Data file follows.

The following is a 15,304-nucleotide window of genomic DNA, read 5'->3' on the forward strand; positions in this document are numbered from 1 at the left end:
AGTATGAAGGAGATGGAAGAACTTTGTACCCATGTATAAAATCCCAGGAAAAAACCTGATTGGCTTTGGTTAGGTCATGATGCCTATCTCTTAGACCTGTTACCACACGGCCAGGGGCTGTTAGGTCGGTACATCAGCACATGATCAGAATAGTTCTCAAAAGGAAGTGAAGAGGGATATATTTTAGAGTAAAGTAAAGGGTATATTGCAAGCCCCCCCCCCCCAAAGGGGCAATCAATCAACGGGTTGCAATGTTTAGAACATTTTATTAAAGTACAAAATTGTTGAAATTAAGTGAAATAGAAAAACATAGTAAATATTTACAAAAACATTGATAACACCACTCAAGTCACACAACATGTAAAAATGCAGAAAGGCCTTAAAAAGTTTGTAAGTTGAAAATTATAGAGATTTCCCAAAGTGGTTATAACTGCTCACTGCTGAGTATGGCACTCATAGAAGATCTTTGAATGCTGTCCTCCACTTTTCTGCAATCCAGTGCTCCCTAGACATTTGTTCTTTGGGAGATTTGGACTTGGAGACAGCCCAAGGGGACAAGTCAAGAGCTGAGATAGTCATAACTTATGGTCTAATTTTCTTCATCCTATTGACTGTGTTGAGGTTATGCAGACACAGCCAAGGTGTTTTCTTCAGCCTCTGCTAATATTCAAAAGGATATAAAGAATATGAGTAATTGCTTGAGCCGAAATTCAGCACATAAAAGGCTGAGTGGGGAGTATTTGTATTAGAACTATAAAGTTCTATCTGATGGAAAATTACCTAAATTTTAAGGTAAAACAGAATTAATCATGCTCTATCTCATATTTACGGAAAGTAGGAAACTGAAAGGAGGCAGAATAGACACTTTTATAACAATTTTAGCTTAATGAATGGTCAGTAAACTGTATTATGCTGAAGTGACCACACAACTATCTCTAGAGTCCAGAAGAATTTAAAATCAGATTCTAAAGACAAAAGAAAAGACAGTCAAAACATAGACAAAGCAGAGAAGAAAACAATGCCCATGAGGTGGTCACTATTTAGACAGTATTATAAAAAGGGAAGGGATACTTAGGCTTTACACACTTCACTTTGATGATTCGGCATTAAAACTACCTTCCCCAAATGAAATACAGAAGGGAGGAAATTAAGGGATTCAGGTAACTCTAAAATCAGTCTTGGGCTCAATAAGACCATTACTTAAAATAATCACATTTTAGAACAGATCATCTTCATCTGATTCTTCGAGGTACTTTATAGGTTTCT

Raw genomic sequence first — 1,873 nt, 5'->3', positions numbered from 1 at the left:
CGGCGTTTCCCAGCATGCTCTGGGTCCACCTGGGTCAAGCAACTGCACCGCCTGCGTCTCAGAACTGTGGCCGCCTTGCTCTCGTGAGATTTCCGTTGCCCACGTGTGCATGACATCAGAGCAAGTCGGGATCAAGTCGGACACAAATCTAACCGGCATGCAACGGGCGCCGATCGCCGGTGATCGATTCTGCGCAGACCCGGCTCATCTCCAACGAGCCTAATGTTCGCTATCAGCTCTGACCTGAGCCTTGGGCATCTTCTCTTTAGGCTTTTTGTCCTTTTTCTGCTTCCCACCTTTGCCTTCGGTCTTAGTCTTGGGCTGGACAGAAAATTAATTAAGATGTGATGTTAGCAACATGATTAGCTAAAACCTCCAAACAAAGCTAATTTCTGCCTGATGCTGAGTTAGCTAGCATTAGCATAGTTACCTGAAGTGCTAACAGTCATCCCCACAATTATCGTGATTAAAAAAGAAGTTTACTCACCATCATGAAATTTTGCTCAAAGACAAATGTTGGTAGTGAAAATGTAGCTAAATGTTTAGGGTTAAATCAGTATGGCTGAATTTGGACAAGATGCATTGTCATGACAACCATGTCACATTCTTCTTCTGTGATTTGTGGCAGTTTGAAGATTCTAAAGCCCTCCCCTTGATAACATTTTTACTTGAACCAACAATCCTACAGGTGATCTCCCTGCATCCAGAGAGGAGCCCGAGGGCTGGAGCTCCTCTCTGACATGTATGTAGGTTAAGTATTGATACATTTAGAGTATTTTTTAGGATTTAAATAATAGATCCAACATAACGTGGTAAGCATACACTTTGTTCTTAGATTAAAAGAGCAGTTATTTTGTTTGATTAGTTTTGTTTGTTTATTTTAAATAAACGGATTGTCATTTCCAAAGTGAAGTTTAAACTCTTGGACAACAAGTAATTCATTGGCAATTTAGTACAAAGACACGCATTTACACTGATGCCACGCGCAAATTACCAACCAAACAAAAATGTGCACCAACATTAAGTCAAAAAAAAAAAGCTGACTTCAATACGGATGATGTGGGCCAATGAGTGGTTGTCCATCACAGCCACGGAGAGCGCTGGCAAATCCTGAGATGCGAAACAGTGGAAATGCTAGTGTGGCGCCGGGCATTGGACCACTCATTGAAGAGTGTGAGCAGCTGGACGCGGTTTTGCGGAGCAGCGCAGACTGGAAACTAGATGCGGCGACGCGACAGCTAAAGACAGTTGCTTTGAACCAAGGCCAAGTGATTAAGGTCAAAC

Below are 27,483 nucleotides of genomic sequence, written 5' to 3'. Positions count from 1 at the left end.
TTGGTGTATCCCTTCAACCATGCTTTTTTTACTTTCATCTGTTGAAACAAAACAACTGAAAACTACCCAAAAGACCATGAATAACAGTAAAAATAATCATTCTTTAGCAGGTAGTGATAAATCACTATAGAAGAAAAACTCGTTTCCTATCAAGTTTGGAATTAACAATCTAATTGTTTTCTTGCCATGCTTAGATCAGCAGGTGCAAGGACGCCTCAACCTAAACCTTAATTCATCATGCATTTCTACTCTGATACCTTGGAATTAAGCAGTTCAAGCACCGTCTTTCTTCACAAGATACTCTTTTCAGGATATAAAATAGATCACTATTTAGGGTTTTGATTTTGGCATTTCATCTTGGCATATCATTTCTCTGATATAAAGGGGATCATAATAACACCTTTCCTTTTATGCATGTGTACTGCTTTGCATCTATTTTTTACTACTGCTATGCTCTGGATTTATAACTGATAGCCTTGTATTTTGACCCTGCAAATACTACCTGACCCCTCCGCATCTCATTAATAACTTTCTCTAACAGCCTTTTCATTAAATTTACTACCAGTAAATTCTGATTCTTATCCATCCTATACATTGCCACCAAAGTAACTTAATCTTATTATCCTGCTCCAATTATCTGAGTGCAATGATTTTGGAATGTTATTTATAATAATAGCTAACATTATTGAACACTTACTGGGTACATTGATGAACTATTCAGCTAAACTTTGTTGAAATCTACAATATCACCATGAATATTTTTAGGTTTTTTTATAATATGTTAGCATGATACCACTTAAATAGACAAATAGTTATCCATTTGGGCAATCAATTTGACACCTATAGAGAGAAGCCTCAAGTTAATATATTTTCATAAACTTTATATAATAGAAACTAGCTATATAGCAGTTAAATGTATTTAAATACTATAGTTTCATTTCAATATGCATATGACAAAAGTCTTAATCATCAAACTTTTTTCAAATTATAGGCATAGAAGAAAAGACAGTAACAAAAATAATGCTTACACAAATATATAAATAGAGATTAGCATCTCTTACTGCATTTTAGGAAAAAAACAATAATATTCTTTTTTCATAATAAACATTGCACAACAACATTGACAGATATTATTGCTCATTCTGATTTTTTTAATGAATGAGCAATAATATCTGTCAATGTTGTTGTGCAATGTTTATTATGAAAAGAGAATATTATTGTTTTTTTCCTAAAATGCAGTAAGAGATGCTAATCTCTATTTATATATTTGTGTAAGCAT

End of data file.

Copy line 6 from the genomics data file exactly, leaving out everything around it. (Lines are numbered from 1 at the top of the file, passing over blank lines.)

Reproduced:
TTGGTGTATCCCTTCAACCATGCTTTTTTTACTTTCATCTGTTGAAACAAAACAACTGAAAACTACCCAAAAGACCATGAATAACAGTAAAAATAATCATTCTTTAGCAGGTAGTGATAAATCACTATAGAAGAAAAACTCGTTTCCTATCAAGTTTGGAATTAACAATCTAATTGTTTTCTTGCCATGCTTAGATCAGCAGGTGCAAGGACGCCTCAACCTAAACCTTAATTCATCATGCATTTCTACTCTGATACCTTGGAATTAAGCAGTTCAAGCACCGTCTTTCTTCACAAGATACTCTTTTCAGGATATAAAATAGATCACTATTTAGGGTTTTGATTTTGGCATTTCATCTTGGCATATCATTTCTCTGATATAAAGGGGATCATAATAACACCTTTCCTTTTATGCATGTGTACTGCTTTGCATCTATTTTTTACTACTGCTATGCTCTGGATTTATAACTGATAGCCTTGTATTTTGACCCTGCAAATACTACCTGACCCCTCCGCATCTCATTAATAACTTTCTCTAACAGCCTTTTCATTAAATTTACTACCAGTAAATTCTGATTCTTATCCATCCTATACATTGCCACCAAAGTAACTTAATCTTATTATCCTGCTCCAATTATCTGAGTGCAATGATTTTGGAATGTTATTTATAATAATAGCTAACATTATTGAACACTTACTGGGTACATTGATGAACTATTCAGCTAAACTTTGTTGAAATCTACAATATCACCATGAATATTTTTAGGTTTTTTTATAATATGTTAGCATGATACCACTTAAATAGACAAATAGTTATCCATTTGGGCAATCAATTTGACACCTATAGAGAGAAGCCTCAAGTTAATATATTTTCATAAACTTTATATAATAGAAACTAGCTATATAGCAGTTAAATGTATTTAAATACTATAGTTTCATTTCAATATGCATATGACAAAAGTCTTAATCATCAAACTTTTTTCAAATTATAGGCATAGAAGAAAAGACAGTAACAAAAATAATGCTTACACAAATATATAAATAGAGATTAGCATCTCTTACTGCATTTTAGGAAAAAAACAATAATATTCTTTTTTCATAATAAACATTGCACAACAACATTGACAGATATTATTGCTCATTCTGATTTTTTTAATGAATGAGCAATAATATCTGTCAATGTTGTTGTGCAATGTTTATTATGAAAAGAGAATATTATTGTTTTTTTCCTAAAATGCAGTAAGAGATGCTAATCTCTATTTATATATTTGTGTAAGCAT